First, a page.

2.3 Logo Concepts LOGO DESIGN As part of the design process to raise brand awareness for Magnavox Thrive, a colorful abstract element was originally planned to help branding. “Reading is not necessary to identify shapes, but identifying shapes is necessary to read. The brain acknowledges distinctive shapes that make a faster imprint on memory. (Wheeler, 50). The approach of using colors will help communicate the essence of the brand because of the emotional ties to what Magnavox Thrive wishes to achieve and the emotional sparks from the use of certain colors. Mekkaoui states, “The creativity in designing a logo is not focusing on the subliminal—or the art—it’s in making an impact.” (Mekkaoui, 2010). This statement is very relevant to the current thought process when finalizing a logo for Magnavox Thrive. Initially wanting to create something subtle and artistic, the logo took a turn for something literal that grabs the audiences’ attentions as much as images of children with out clean water.


2.3 Logo Concepts


3.0 STYLE GUIDE 3.1 Logo Standards 3.2 Logo Usage 3.3 Brand Standards

3.1 Logo Standards

3.1 Logo Standards PRIMARY LOGO


3.1 Logo Standards

The Thrive logo is the primary element used to identify the company. It identifies a service identifiable around the world and is a feature of all communication media. As such, the logo is of vital importance both for internal and external communications; the consistent use of this logo helps to set the company apart.

Black and White

Single Color


SLOGAN The slogan is not needed for internal documents, presentations or if the logo is 1� in width. This also applies to embroidering and clothing applications.

Full Color no Slogan

Black and White no Slogan

Single Color no Slogan


3.2 Logo Usage

3.2 Logo Usage MINIMUM SIZE The logo may use the slogan to a minimum size of 1.5” wide. The logo has a minimum size of 0.8” wide. Shrinking the logo smaller then 0.8” wide is prohibited. CLEAR SPACE The clear space or buffer zone describes the area surrounding the logo in which no other elements can be placed. The purpose is to ensure that the logo always achieves optimum visual effect. The water droplet should be used as an element to measure the clear space around the logo regardless of size or if the slogan is being used.


3.2 Logo Usage

PROHIBITED USE OF LOGO The logo changes described below are prohibited because they prevent a uniform appearance of the Thrive brand. Only a logo that constantly remains the same and is clearly recognizable can support the development of a strong brand.

Do not add new elements to the logo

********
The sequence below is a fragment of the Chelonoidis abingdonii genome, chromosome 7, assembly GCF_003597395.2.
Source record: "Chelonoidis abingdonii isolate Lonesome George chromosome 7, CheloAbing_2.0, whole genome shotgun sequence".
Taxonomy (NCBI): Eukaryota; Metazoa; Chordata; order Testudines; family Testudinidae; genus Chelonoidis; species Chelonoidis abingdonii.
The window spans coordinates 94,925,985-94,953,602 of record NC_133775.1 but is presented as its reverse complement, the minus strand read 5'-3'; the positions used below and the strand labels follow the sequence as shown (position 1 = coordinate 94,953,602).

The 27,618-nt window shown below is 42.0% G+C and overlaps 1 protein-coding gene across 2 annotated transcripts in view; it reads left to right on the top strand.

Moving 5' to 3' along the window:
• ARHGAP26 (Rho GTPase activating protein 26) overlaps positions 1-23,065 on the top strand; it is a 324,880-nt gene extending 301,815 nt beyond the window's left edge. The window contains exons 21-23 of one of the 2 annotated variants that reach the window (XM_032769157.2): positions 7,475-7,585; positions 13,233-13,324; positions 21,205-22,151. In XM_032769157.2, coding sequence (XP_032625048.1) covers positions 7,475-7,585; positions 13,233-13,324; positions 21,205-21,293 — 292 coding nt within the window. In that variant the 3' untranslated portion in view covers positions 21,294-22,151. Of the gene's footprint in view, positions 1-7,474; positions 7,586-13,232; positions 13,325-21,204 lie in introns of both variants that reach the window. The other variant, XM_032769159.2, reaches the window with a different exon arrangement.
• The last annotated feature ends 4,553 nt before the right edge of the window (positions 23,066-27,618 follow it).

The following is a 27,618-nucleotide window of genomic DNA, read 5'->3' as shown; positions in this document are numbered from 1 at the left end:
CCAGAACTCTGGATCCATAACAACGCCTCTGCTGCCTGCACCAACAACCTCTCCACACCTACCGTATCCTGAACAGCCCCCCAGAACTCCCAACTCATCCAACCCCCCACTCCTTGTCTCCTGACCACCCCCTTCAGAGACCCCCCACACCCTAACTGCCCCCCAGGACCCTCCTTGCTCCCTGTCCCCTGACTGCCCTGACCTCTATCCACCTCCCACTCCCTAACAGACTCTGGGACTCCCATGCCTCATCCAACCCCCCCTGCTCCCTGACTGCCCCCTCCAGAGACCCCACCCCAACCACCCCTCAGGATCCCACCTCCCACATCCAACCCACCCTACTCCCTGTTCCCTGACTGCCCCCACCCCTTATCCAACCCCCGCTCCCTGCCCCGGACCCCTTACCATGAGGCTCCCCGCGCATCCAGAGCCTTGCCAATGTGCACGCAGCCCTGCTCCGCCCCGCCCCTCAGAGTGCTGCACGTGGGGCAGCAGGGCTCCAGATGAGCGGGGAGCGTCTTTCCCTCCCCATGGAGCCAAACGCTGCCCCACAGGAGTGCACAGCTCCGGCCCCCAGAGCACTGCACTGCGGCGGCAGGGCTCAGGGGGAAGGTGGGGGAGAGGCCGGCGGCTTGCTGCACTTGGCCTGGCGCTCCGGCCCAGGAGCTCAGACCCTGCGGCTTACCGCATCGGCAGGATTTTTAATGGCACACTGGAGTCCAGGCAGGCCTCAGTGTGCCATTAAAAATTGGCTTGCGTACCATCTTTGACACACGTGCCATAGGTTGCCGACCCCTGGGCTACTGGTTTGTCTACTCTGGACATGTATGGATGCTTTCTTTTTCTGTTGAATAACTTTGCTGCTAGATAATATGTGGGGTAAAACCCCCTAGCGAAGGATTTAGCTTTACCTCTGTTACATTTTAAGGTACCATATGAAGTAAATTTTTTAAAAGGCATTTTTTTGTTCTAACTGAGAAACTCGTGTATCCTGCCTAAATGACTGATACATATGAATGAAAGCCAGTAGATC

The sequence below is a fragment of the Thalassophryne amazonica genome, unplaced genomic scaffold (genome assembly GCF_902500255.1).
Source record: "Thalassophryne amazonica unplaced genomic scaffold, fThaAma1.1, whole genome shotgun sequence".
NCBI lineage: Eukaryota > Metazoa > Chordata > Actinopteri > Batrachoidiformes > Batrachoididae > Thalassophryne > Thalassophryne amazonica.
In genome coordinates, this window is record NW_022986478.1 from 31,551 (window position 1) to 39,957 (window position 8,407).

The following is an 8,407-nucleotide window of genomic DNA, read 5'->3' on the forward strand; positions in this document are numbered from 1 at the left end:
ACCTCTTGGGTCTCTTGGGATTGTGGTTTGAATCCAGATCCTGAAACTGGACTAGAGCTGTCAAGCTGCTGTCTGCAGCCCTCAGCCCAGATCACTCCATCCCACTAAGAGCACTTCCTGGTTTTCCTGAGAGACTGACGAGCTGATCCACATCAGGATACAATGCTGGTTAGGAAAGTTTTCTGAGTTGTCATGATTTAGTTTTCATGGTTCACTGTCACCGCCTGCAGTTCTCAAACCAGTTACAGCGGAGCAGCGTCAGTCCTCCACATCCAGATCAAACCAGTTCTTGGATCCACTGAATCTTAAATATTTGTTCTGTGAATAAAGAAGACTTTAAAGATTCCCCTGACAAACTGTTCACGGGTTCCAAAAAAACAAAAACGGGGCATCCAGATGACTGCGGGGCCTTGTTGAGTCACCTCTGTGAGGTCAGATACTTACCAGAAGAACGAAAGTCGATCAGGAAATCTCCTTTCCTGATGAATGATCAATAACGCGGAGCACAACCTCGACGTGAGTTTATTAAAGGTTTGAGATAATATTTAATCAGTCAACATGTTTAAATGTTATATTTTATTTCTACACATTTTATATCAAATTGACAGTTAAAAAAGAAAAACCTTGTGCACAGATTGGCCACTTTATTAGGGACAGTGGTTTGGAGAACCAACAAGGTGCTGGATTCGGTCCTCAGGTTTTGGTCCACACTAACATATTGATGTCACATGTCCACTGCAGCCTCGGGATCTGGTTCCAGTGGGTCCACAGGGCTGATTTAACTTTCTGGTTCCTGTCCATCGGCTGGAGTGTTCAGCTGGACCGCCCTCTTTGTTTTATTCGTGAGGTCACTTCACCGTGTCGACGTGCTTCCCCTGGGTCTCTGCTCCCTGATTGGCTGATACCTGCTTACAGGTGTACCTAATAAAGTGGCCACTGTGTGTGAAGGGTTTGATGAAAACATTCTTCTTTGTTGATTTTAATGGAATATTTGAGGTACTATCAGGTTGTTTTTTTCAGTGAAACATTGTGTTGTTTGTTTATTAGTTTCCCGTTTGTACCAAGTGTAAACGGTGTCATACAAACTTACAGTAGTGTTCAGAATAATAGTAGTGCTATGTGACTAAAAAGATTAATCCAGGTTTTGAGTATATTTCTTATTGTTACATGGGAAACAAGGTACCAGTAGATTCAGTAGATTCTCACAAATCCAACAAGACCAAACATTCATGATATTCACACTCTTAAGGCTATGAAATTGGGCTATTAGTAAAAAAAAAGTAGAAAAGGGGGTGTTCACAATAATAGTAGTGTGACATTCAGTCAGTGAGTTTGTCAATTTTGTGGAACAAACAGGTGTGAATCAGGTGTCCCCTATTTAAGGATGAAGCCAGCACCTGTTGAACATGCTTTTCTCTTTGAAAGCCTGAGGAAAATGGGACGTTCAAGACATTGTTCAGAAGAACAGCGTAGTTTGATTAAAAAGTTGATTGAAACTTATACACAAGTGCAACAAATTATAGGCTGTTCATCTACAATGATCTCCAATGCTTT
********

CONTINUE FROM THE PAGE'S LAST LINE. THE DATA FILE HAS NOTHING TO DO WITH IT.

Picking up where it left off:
Do not turn the logo

Do not add a drop shadow to the logo

Do not distort the logo


3.3 Brand Standards

3.3 Brand Standards BRAND COLORS The blue (which represents water) is the primary color for Thrive. The remaining earth-tone colors represent some of the dry environments that Thrive will do its work. RGB 68/50/36

RGB RGB RGB RGB RGB RGB RGB RGB 242/237/231 177/149/125 242/237/231242/237/231 68/50/36 177/149/125 68/50/36 177/149/125

CMYK CMYK CMYK CMYK CMYK CMYK CMYK CMYK 3/5/7/0 27/41/51/13/5/7/0 27/41/51/1 27/41/51/1 49/68/80/61 49/68/80/61 49/68/80/61

CMYK 3/5/7/0

RGB RGB RGB RGB RGB RGB RGB RGB RGB 103/13/12159/163/17 159/163/17 103/13/12 103/13/12159/163/17 86/118/156 86/118/156 86/118/156 CMYK CMYK CMYK CMYK CMYK CMYK CMYK CMYK CMYK 43/23/100/2 30/100/100/42 30/100/100/42 43/23/100/243/23/100/2 78/48/21/2 78/48/21/2 78/48/21/230/100/100/42


3.3 Brand Standards

TYPOGRAPHY The font makes an important contribution to the brand image and its recognition factor. Like the logo and colors, it also aids in brand identity and brand reinforcement. For Thrive, the Kable font family is used for headline fonts as well as body text fonts. Kable is a sans-serif, universally applicable font type. It conveys a modern overall impression and is characterized by a realistic cool elegance with good legibility even with large amounts of text.

Kabel ABCDEFGHIJKLMNOPQRSTUVWXYZ abcdefghijklmnopqrstuvwxyz 0123456789 ! ?.,&$%/()=; : * #-@


3.3 Brand Standards


Water splashes, aged wood, and dry earth are all textures that can be utilized in expressing the urgency for the need of clean water.


3.3 Brand Standards USE OF IMAGES The images for Thrive will have three areas of involvement. The shocking truthful images which will revile people in need of clean water. The solutions provided by Thrive, and the end result of happy families whose live have been transformed. The images will educate, shock, comfort and allow the audience to feel empathy like no other division of a consumer electronics company. This can impact the audience and impel them to support solutions with Thrive. This approach is appealing to the audience because once they help they will have a feeling of joy because they know they are now part of a solution to help others.